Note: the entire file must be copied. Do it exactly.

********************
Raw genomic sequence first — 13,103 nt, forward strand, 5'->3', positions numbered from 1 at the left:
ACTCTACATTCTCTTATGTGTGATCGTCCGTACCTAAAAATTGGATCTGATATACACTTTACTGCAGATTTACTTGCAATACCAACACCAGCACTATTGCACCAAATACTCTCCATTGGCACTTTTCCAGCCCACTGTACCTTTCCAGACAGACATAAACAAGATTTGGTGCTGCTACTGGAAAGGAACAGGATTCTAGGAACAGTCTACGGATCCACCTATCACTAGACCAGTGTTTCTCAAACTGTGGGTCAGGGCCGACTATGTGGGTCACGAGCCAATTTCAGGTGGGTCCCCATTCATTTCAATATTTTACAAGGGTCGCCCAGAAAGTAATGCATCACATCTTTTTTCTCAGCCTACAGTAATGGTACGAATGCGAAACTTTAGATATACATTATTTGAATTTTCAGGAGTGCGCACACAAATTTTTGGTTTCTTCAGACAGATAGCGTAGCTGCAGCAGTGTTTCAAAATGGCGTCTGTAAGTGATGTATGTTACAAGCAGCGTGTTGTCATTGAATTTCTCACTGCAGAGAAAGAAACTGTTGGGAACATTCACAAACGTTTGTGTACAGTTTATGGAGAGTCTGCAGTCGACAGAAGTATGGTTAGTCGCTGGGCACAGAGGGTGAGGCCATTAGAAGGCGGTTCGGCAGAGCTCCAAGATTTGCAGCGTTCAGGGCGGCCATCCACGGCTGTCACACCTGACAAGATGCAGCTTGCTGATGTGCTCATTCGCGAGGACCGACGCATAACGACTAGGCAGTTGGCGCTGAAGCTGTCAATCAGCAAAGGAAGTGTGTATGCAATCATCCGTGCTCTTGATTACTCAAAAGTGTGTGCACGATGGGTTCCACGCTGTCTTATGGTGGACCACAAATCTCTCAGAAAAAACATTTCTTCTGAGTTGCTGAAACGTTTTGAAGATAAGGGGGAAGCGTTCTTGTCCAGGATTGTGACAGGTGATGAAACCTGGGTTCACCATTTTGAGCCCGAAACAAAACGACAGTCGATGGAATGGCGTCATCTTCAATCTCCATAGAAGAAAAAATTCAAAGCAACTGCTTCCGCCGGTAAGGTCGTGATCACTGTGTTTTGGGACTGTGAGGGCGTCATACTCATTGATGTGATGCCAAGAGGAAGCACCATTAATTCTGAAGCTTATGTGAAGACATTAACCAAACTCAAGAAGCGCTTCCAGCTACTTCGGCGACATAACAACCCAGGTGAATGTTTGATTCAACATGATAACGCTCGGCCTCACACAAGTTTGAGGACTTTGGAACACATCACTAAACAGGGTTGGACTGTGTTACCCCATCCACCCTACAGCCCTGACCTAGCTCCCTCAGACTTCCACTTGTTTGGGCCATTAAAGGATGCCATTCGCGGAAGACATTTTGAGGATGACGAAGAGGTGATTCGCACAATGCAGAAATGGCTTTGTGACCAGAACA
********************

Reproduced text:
Raw genomic sequence first — 13,103 nt, forward strand, 5'->3', positions numbered from 1 at the left:
ACTCTACATTCTCTTATGTGTGATCGTCCGTACCTAAAAATTGGATCTGATATACACTTTACTGCAGATTTACTTGCAATACCAACACCAGCACTATTGCACCAAATACTCTCCATTGGCACTTTTCCAGCCCACTGTACCTTTCCAGACAGACATAAACAAGATTTGGTGCTGCTACTGGAAAGGAACAGGATTCTAGGAACAGTCTACGGATCCACCTATCACTAGACCAGTGTTTCTCAAACTGTGGGTCAGGGCCGACTATGTGGGTCACGAGCCAATTTCAGGTGGGTCCCCATTCATTTCAATATTTTACAAGGGTCGCCCAGAAAGTAATGCATCACATCTTTTTTCTCAGCCTACAGTAATGGTACGAATGCGAAACTTTAGATATACATTATTTGAATTTTCAGGAGTGCGCACACAAATTTTTGGTTTCTTCAGACAGATAGCGTAGCTGCAGCAGTGTTTCAAAATGGCGTCTGTAAGTGATGTATGTTACAAGCAGCGTGTTGTCATTGAATTTCTCACTGCAGAGAAAGAAACTGTTGGGAACATTCACAAACGTTTGTGTACAGTTTATGGAGAGTCTGCAGTCGACAGAAGTATGGTTAGTCGCTGGGCACAGAGGGTGAGGCCATTAGAAGGCGGTTCGGCAGAGCTCCAAGATTTGCAGCGTTCAGGGCGGCCATCCACGGCTGTCACACCTGACAAGATGCAGCTTGCTGATGTGCTCATTCGCGAGGACCGACGCATAACGACTAGGCAGTTGGCGCTGAAGCTGTCAATCAGCAAAGGAAGTGTGTATGCAATCATCCGTGCTCTTGATTACTCAAAAGTGTGTGCACGATGGGTTCCACGCTGTCTTATGGTGGACCACAAATCTCTCAGAAAAAACATTTCTTCTGAGTTGCTGAAACGTTTTGAAGATAAGGGGGAAGCGTTCTTGTCCAGGATTGTGACAGGTGATGAAACCTGGGTTCACCATTTTGAGCCCGAAACAAAACGACAGTCGATGGAATGGCGTCATCTTCAATCTCCATAGAAGAAAAAATTCAAAGCAACTGCTTCCGCCGGTAAGGTCGTGATCACTGTGTTTTGGGACTGTGAGGGCGTCATACTCATTGATGTGATGCCAAGAGGAAGCACCATTAATTCTGAAGCTTATGTGAAGACATTAACCAAACTCAAGAAGCGCTTCCAGCTACTTCGGCGACATAACAACCCAGGTGAATGTTTGATTCAACATGATAACGCTCGGCCTCACACAAGTTTGAGGACTTTGGAACACATCACTAAACAGGGTTGGACTGTGTTACCCCATCCACCCTACAGCCCTGACCTAGCTCCCTCAGACTTCCACTTGTTTGGGCCATTAAAGGATGCCATTCGCGGAAGACATTTTGAGGATGACGAAGAGGTGATTCGCACAATGCAGAAATGGCTTTGTGACCAGAACA